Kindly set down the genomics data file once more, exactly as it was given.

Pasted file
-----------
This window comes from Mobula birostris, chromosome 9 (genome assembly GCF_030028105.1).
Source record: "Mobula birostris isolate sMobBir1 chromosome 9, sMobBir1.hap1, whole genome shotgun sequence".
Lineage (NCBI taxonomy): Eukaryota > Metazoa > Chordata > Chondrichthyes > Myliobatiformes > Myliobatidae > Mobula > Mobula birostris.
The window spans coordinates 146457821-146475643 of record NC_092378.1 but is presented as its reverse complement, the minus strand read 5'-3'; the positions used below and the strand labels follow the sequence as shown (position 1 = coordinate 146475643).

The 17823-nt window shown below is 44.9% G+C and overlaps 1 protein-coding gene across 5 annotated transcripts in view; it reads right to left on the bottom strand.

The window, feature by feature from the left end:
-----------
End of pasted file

This window comes from Mobula birostris, chromosome 9 (genome assembly GCF_030028105.1).
Source record: "Mobula birostris isolate sMobBir1 chromosome 9, sMobBir1.hap1, whole genome shotgun sequence".
Lineage (NCBI taxonomy): Eukaryota > Metazoa > Chordata > Chondrichthyes > Myliobatiformes > Myliobatidae > Mobula > Mobula birostris.
The window spans coordinates 146457821-146475643 of record NC_092378.1 but is presented as its reverse complement, the minus strand read 5'-3'; the positions used below and the strand labels follow the sequence as shown (position 1 = coordinate 146475643).

The 17823-nt window shown below is 44.9% G+C and overlaps 1 protein-coding gene across 5 annotated transcripts in view; it reads right to left on the bottom strand.

The window, feature by feature from the left end: